In this webinar, David Hartzband, D.Sc. will discuss current research devoted to learning how best to help federally qualified health centers make use of contemporary analytics. He will discuss:

  • Education for staff in urban and rural health centers that will help them distinguish between current data reporting practices and the kinds of inquiries that can be performed through new thinking and new technical approaches;
  • Why analytics is not an IT function, a software package, or a technical protocol;
  • The types of analytics-based inquiries that can be used to support an organization’s goals and significantly facilitate strategic decision-making; and
  • The systems approach to every aspect of a project, including development of an analytic infrastructure as well as cultivation of an environment in which different kinds of strategic questions can be asked and the results appropriately interpreted.

This webinar will also offer an overview of project assumptions, the process used to engage the health centers, the progress made to date, and the results of preliminary inquiries.

A Q&A will follow the presentation.

We invite you to join us!

About the Speaker

David Hartzband, D.Sc., is a research affiliate in MIT’s Engineering Systems Division. After a 25-plus-year career designing and developing software technologies—during which time he twice designed and led the implementation of products with billion-dollar revenue streams—he moved into the field of healthcare information technology (HIT). In the last 10 years, he has worked on the architecture of several of the largest health information exchanges in the country, designed and led the development of both practice management and electronic health records (EHR) systems, and consulted with many HIT companies, especially startups.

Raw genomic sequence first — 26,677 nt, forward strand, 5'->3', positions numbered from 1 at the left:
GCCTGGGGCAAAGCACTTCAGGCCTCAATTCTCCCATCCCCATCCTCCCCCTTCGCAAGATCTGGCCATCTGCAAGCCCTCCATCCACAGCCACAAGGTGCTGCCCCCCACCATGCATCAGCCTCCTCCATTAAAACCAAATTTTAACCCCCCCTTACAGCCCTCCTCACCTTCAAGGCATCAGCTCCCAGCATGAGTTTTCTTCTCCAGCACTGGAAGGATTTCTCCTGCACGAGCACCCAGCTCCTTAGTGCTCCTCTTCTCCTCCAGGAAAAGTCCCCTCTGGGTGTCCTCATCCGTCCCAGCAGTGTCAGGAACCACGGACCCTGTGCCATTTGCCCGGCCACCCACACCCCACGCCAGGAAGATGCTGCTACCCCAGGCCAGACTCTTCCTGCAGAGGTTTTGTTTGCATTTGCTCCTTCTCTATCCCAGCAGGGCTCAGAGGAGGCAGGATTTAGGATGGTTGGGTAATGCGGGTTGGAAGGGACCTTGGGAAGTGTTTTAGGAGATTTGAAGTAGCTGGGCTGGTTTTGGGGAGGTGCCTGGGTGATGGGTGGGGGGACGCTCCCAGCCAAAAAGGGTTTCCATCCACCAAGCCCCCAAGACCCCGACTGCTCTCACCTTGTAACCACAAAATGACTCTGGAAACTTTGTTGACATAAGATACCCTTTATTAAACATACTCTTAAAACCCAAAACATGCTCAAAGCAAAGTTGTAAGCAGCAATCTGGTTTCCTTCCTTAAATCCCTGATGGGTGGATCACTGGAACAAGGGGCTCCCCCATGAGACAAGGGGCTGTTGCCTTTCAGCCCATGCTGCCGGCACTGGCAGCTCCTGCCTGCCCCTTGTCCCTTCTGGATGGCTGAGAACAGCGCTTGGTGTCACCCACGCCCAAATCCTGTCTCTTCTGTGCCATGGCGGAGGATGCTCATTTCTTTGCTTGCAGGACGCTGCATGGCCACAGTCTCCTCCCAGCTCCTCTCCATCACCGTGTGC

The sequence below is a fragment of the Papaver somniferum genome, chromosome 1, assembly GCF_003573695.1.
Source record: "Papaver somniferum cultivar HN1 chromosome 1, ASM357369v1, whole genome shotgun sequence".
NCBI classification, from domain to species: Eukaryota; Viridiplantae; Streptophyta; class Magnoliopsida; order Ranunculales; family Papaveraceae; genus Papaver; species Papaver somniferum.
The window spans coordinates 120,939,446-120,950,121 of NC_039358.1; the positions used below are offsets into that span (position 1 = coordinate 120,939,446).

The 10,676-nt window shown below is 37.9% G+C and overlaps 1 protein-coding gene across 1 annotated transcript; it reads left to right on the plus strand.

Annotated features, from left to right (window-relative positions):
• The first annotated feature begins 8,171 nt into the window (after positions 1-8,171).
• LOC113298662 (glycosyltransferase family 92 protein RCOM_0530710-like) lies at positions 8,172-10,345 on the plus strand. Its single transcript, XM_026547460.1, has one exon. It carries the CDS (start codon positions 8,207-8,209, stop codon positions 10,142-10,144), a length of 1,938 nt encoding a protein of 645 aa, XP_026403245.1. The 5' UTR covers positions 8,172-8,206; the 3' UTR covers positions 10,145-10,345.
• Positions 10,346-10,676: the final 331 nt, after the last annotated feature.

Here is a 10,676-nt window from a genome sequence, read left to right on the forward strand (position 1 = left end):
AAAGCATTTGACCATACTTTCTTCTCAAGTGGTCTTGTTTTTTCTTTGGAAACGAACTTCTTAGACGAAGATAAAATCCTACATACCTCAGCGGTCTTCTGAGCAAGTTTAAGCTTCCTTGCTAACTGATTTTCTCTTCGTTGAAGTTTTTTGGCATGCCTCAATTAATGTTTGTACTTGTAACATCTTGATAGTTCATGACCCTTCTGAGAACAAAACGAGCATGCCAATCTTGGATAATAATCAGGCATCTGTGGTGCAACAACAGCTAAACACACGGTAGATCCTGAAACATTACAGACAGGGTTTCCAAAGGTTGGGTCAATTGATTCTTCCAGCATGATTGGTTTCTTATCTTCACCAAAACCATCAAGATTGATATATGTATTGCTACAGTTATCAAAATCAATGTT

He recently served as principal investigator for a Department of Commerce/National Institute of Standards and Technology grant on providing trusted identities in cyberspace through the National Strategy for Trusted Identities in Cyberspace program, a White House initiative. He is in the process of completing a U.S. Health and Human Services research project investigating the use of EHRs to provide combined records for medical and behavioral health treatment.

About the Series

The MIT System Design and Management Program Systems Thinking Webinar Series features research conducted by SDM faculty, alumni, students, and industry partners. The series is designed to disseminate information on how to employ systems thinking to address engineering, management, and socio-political components of complex challenges.

 

Integrated Design for Product Success

 

MIT SDM Systems Thinking Webinar SeriesMatthew S. Kressy

Matthew S. Kressy, Director and Senior Lecturer, Integrated Design & Management, MIT